Report: Hee Bin (Lawrence) & Alia Ristorante (Winthrop)
On a bid to explore the burbs (thanks to the recs on this board) I drug a crew out to try Hee Bin in Lawrence for Korean BBQ this weekend, and to Alia Ristorante in Winthrop.
My eating crew and I have been long devotees of Wu Chon in Union Square, but our last meal there was truly dismal, and we've been driven furthur afield. Korean BBQ of almost any quality is worth a half-hour trek in my book. Hee Bin was thus not a disappointment, but I will probably save myself the gas money next time and stay closer to home (food is on par with Koreana, minus the wait). The service was exceptionally friendly, the place was laid back and pleasant. We ordered the Bulgogi and the Hee Bin special Kalbi, which was cut off the bone, and a mid-level thickness. Both were tasty, if missing a little oomph. The bulgogi was not too sweet (which is a plus for me), but needed something more to really blow the tastebuds. More sesame, more green onion, more something. Ditto on the kalbi, except there was a nice amount of sesame oil in the marinade. The major disappointment was the panchon. The kimchi was limp and not at all spicy, the daikon kimchi had a little whiff of heat, but was overly sweet and also a little soggy in texture. The other options, broccoli salad, potato salad, etc., were fine, but bland.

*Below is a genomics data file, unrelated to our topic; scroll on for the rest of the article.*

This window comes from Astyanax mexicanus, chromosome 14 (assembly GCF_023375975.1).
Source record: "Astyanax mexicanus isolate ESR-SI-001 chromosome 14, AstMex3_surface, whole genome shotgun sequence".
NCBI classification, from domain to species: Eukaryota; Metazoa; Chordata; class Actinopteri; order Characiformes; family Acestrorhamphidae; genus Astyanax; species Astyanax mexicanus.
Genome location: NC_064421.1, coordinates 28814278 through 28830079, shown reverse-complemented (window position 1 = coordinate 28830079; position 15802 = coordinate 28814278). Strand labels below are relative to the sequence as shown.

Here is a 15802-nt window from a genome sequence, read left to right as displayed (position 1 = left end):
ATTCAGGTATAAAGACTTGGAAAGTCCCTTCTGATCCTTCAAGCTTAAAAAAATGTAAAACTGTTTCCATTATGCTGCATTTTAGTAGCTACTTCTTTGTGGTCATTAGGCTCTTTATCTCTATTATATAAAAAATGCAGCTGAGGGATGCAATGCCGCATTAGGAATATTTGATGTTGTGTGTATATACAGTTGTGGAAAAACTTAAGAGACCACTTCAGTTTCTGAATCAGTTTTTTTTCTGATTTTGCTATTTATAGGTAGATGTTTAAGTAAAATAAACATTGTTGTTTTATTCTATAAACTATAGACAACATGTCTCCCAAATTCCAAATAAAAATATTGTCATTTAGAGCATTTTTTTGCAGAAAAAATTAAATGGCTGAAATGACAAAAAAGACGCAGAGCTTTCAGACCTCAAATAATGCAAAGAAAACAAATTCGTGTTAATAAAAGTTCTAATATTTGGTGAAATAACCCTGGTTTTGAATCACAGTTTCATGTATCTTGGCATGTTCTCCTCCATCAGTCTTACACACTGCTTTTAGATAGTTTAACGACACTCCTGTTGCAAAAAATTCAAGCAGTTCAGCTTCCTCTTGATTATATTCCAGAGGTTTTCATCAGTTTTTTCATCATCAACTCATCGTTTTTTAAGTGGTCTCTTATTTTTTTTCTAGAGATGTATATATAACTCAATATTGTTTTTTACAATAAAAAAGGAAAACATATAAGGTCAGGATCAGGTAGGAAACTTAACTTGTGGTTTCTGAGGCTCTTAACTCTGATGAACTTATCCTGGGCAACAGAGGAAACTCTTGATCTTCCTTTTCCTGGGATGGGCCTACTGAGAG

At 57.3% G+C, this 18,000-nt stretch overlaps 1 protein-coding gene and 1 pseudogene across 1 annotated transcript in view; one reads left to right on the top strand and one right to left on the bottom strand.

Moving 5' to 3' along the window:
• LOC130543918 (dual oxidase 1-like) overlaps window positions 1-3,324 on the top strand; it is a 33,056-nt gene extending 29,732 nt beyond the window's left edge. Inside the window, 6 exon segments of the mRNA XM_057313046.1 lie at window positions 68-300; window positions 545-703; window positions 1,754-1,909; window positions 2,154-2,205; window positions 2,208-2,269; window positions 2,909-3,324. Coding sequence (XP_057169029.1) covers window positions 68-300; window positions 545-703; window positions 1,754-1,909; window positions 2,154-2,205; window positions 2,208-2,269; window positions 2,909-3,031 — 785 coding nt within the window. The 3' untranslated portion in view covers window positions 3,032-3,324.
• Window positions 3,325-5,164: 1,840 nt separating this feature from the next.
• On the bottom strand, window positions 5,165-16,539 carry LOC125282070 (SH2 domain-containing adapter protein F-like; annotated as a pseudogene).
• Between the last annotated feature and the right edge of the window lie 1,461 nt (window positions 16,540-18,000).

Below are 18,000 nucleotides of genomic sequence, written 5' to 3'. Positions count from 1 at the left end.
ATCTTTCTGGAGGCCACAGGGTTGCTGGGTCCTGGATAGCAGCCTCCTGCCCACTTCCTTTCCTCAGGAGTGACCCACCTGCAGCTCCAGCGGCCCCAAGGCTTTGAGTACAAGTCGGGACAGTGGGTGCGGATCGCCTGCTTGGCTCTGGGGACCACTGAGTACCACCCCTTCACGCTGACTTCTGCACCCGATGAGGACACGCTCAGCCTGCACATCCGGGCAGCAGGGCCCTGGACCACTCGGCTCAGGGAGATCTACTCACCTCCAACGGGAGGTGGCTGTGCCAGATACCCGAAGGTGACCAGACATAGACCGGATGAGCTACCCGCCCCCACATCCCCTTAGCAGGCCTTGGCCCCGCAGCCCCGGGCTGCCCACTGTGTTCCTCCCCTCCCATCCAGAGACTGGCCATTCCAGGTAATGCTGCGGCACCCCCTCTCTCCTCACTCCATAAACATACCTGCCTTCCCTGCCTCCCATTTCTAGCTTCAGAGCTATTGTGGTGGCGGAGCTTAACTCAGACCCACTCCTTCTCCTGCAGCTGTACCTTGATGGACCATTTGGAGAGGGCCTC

On the plus side, the panchon was generously and promptly re-stocked, the lettuce was fresh and crisp, and as mentioned, the service especially gracious.
Alia Ristorante was a total joy, on hospitality alone Said makes the place worth returning to. I was a little surprised that there were so few Moroccan influences (aside from the slices of preserved lemon on my ossobuco). Most everything on the menu involved pasta. But there were some real highlights-- I ordered the calamari salad, described by Said as his pride and joy (and deservedly so). The calamari was tender, the spices were not overpowering, and cilantro and lime juice amounted to a crisp and lively finish. My dinner-mates ordered calamari "scampi-style" and a green salad. Both of which were fine, though less remarkable than my salad.
Dinners included ossobuco, eggplant rolatini (sp?), and the special of the evening, baked chicken with prosciutto, spinach, mushrooms, all over a bed of pasta. All were delicious, not at all fussy, and tasted home-cooked with a lot of love. As I said we will be back-- having only been open six months, they are just getting on their feet, and we are excited to see what treasures will keep spilling out of the kitchen.
Thanks for the write up. I have avoided Hee Bin as it seems like a weird place to have a restaurant. Thinking of trying it now.
What was the Bulgogi served with? I have never had it, but I read it can be served multiple ways (on lettuce leaves, over rice, over noodles). Also, what kind of dipping sauce did it come with?